So what really, is the difference between tailoring in the Western world compared to the Eastern World? Why is a piece of tailoring made in some Rue in Paris haute couture, but something made in the streets of Benaras or Delhi not? Why are independent fashion companies maisons but a tailoring shop in Kanpur that has been run by a family for generations not one? Aside from the very visible distinction based on race and colour, it seems like the concept of haute couture is something that is associated directly with the amount of money a tailor made dress or a suit costs. A $4,000 Schiaparreli gown is haute couture, but a carefully crafted $60 wedding saree made in Benaras isn’t. Both pieces are highly intricate, use high quality materials and skills that take years and generations to perfect, and most importantly are custom-made. If we were to even look at the official requirements of a haute couture show for Fashion Weeks around the world, most, if not all tailoring shops in India would easily make the cut. What is further interesting is that even though many different regions in India are known for their own textile-based specialisations and a rich history of using varied kinds of fabrics and techniques, they are more so presented in a very touristy way – as if it’s something you observe from a distance and commend it for its art.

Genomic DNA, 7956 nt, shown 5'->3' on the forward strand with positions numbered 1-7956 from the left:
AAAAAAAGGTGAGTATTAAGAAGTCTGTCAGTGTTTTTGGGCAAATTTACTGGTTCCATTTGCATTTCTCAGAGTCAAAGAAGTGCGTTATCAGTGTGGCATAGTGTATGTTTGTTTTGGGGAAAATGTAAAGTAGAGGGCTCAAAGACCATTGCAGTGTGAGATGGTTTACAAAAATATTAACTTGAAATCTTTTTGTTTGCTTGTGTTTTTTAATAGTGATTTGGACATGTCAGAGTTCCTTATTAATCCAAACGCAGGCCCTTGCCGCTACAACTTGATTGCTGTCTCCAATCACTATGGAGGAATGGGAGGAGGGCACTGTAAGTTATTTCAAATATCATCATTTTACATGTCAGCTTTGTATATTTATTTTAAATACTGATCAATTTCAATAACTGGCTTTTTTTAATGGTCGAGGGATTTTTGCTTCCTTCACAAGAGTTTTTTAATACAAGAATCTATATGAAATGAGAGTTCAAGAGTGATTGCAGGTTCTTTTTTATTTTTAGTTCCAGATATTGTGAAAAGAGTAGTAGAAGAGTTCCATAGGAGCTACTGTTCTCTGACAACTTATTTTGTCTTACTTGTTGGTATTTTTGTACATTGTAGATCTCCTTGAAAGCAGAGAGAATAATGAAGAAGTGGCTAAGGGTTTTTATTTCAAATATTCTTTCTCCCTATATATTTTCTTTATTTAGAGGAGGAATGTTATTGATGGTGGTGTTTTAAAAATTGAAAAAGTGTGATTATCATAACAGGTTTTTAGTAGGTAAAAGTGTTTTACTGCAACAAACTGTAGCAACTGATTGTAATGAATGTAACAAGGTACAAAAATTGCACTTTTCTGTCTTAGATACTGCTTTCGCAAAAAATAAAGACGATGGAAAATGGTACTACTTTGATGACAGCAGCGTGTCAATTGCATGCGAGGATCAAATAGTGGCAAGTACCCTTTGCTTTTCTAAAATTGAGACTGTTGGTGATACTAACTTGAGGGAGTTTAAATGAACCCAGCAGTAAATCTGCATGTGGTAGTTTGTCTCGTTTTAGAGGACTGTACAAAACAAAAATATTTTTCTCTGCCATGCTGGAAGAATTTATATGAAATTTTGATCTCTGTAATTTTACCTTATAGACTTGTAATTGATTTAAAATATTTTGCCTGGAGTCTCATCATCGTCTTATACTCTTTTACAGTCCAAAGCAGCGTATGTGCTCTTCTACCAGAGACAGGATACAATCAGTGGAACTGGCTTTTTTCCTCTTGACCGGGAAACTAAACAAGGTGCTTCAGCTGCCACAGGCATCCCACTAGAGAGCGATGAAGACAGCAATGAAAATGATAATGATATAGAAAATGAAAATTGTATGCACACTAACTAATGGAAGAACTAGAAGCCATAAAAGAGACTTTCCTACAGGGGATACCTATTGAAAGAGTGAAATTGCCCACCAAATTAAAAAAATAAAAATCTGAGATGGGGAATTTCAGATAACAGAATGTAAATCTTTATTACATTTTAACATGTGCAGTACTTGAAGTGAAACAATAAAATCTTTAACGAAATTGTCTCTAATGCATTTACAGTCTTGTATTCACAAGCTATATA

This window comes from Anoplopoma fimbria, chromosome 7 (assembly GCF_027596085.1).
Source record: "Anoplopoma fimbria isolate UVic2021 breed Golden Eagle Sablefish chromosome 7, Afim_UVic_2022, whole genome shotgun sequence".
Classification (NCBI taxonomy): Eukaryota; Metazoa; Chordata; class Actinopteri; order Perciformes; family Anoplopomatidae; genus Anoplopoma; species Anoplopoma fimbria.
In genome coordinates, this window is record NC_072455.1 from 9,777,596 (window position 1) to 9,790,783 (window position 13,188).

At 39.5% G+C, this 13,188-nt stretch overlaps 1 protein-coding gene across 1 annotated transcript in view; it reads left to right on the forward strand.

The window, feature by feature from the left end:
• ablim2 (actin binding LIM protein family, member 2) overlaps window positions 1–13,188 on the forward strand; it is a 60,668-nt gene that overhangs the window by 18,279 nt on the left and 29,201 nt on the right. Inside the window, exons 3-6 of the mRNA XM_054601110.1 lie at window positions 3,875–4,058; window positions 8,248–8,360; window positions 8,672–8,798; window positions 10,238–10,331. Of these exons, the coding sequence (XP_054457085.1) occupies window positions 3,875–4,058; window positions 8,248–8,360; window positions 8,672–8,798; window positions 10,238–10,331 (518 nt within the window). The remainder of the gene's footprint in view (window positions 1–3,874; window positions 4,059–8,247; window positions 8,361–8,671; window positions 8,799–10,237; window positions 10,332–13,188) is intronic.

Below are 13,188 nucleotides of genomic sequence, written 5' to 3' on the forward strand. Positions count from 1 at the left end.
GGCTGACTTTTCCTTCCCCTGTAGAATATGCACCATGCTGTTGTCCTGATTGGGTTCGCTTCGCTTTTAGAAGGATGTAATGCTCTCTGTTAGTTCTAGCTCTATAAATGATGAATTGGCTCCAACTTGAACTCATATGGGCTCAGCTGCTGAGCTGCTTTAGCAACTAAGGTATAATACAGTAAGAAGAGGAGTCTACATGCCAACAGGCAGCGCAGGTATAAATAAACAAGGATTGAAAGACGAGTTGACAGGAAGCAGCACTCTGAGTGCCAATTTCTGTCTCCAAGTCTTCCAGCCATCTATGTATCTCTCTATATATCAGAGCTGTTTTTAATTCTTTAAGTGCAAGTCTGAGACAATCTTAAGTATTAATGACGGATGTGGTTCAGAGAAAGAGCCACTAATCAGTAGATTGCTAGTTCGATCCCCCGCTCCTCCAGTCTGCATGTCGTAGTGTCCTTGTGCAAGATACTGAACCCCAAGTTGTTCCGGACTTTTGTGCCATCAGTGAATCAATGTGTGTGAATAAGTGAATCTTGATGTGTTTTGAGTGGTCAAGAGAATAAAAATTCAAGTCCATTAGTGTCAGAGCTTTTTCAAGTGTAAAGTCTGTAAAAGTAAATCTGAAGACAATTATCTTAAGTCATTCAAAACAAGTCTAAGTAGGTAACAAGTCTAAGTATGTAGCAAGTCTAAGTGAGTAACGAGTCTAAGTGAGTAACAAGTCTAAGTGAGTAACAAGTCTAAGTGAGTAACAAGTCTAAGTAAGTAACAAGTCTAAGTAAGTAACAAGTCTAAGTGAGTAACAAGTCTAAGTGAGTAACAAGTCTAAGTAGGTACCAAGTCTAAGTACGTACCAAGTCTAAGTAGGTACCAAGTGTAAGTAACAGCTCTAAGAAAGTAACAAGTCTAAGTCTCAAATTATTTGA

The same hasn’t reached to the level of people actually wanting to wear these garments. At the same time, localities and areas around India are also domestically known for their tailoring prowess and what they can provide at affordable rates, be it Jainsons Emporio in New Delhi or more conglomerate-based businesses like Fabindia and Anokhi that offer ready to wear alternatives for traditional Indian tailored clothes. Sadly, these aren’t the same as haute couture as it’s more of ready-to-wear fashion.